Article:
Similar caution among UK shoppers is seen in Nosto’s data, with a stagnant AOV compared to 2021, and traffic across retailers dropping by 2.8% year-on-year. But when they came, they still spent, with sales up 10.5%. Across Europe, sales were up 5.1%, but traffic remained static. But North American shoppers were much more enthusiastic this Black Friday weekend – with traffic rising by 12.5%, sales growing by 14.7% and AOV up by more than 10%.

The rise of Black Friday personalisation

Nosto’s data also shows more than three billion personalised product recommendations were served across the weekend, so 780 million per day, and 9,000 per second.

The analysis found that while shoppers globally browsed more than ever, they're harder to convert. Across the whole weekend, traffic was up 5.4% year-on-year and engagement was up 8.4%, but conversion rate dropped by 4%.

“That’s why online retailers need to ensure that everything a shopper sees onsite is deeply personalised and that the experience they receive is truly 1:1. It’s simple: you have the best chance of converting shoppers if you’re able to understand their behaviour and affinities – and then surface the products you know they’re most likely to convert on,” Little says.

What about adspend?

Financial platform for e-commerce Juni, reveals that its data for e-commerce companies in the UK shows 63% of all spend in November 2022 went on advertising, with companies spending 58% more on ads compared to October.

Spend peaked the week before the bonanza weekend, with online retailers spending 25% more on advertising than Black Friday week itself.

Facebook was the ad platform of choice for British online retailers, netting 72% of November adspend, followed by Google (24%). But TikTok saw far less activity over November than in the summer, with just 3% of adspend recorded by Juni hitting the platform.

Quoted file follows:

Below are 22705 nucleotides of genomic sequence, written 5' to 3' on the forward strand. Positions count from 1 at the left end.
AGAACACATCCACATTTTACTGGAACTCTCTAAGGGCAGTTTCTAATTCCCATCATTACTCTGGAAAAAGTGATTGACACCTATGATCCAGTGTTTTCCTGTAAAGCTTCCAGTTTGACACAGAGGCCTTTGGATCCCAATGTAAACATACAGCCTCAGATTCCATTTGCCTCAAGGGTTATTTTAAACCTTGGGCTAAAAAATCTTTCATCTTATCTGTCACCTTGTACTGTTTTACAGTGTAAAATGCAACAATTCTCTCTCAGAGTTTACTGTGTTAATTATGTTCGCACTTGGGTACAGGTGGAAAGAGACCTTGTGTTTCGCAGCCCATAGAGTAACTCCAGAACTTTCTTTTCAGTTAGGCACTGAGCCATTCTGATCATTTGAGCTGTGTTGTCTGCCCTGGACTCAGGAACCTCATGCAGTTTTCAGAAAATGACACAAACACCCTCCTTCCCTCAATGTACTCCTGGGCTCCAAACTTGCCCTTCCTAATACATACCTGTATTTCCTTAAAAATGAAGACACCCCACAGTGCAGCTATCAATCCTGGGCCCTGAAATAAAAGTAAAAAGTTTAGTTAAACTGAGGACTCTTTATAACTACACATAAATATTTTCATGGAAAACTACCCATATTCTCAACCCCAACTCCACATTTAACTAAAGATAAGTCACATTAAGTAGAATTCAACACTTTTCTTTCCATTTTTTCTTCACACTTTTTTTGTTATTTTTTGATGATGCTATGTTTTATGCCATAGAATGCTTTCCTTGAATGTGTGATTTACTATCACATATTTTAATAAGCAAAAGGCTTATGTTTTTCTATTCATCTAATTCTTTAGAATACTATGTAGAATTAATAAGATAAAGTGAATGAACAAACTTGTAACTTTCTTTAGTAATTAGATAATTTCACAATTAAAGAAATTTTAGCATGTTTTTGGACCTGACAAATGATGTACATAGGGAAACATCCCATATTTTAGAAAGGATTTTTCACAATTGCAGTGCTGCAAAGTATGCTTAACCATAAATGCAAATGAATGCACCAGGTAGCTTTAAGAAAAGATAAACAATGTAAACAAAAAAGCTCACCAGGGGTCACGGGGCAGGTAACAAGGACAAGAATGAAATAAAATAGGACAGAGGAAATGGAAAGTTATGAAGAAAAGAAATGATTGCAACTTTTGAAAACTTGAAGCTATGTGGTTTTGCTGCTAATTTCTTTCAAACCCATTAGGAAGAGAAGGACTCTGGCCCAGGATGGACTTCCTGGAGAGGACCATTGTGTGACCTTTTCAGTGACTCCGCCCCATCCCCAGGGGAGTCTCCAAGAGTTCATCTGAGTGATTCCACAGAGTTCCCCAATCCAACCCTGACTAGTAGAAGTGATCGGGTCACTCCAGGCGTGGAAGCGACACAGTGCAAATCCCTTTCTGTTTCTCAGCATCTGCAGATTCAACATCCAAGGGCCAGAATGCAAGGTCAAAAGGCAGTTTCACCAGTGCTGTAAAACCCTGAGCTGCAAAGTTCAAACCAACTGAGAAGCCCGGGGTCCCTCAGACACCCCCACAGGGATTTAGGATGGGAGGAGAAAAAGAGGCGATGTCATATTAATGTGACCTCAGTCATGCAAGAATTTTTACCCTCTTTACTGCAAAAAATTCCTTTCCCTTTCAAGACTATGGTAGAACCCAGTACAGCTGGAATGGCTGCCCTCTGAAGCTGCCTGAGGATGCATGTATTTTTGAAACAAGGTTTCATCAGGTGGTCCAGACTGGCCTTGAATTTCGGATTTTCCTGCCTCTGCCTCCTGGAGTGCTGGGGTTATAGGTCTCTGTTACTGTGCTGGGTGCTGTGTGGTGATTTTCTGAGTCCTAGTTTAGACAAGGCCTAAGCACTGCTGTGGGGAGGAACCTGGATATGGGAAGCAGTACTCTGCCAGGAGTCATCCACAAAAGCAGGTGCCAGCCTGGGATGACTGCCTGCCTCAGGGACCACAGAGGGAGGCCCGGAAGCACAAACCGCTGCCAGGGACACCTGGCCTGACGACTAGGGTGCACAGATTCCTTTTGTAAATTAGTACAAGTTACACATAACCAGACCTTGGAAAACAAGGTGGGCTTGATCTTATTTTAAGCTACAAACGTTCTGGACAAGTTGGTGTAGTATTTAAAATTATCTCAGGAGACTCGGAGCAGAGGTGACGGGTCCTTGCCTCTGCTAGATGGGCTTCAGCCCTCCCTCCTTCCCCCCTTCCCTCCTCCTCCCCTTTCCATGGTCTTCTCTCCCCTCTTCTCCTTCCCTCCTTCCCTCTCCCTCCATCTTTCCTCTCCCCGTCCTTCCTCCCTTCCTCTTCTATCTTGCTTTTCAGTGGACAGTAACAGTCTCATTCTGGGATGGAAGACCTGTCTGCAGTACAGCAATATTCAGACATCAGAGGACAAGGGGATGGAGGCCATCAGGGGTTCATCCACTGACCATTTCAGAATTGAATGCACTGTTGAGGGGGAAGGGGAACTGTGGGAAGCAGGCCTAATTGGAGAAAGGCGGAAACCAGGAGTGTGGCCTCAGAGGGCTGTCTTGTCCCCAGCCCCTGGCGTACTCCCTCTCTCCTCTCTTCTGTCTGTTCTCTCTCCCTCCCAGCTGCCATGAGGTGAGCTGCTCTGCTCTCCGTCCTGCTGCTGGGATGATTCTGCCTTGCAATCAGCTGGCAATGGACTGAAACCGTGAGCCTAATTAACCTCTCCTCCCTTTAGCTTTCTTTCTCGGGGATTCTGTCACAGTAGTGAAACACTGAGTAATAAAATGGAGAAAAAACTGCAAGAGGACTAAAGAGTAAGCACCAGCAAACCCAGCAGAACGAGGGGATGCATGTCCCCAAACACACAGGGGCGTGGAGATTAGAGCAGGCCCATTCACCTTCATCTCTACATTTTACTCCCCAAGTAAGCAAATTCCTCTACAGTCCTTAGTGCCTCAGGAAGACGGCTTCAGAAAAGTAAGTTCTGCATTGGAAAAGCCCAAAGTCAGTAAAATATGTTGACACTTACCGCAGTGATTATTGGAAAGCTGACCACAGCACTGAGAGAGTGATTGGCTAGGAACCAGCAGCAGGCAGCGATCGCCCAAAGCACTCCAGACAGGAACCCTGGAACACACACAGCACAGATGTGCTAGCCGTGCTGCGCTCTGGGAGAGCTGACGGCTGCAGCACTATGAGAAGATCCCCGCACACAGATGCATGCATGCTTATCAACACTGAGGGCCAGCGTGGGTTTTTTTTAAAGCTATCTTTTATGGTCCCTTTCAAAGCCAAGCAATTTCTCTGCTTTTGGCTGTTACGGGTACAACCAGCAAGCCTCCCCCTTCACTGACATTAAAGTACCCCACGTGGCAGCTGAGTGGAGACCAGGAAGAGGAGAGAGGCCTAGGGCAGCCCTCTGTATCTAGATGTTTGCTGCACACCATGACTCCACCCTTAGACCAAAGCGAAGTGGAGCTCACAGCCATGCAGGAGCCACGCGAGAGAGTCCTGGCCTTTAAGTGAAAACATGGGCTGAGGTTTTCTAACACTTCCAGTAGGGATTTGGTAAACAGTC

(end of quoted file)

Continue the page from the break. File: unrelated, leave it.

Desktop vs. mobile?

Nosto finds that almost two-thirds of Black Friday e-commerce sales occurred on mobile devices, with the remaining 27% on desktop. But desktop shoppers were more likely to convert, at a rate of 4.5% versus 3.6% for mobile, and they spent more, at an average of $126 ($100 on mobile).

And according to AppsFlyer, in-app purchases ramped up on the day itself, particularly compared to the seven preceding Fridays during October and November 2022.

UK e-commerce in-app purchases soared by 77% on Black Friday 2022, compared to the average across the seven previous Fridays, which, says Sue Azari, AppsFlyer’s e-Commerce Industry Lead for EMEA and LATAM should assure app marketers “that this tentpole retail event continues to be a strong opportunity for capturing consumer spend”. Across the US, in-app purchases for iOS apps were up 102% (67% for Android), in 2022.

Comparing spend year-on-year between Black Friday 2021 and 2022 saw a 2% growth in the UK, a 21% rise for US iOS apps, but an 11% decline for US Android apps. App installs on Black Friday meanwhile were 24% down in the UK, while installs for US iOS apps were down 23% and Android 14%.

“This suggests that e-commerce app marketers are prioritising quality over quantity when it comes to installs and boosting loyalty, conversions, and average spend from their existing app users, which is typically a more cost-effective approach than running user acquisition campaigns,” Azari says.

So the air hasn’t gone out of Black Friday weekend?

Benkel adds that “overall, UK online retail sales were up on the October average by 304% this year, proving Black Friday still plays an important role in the peak shopping season.”

And James Galland, Global Commerce Director, VMLY&R Commerce tells PMW: “While physical footfall has fallen, appetite for ‘Black Friday deals”’ itself remains robust in the UK with many clients seeing a rise in traffic year-on-year online even while experiencing a general reset year for e-commerce.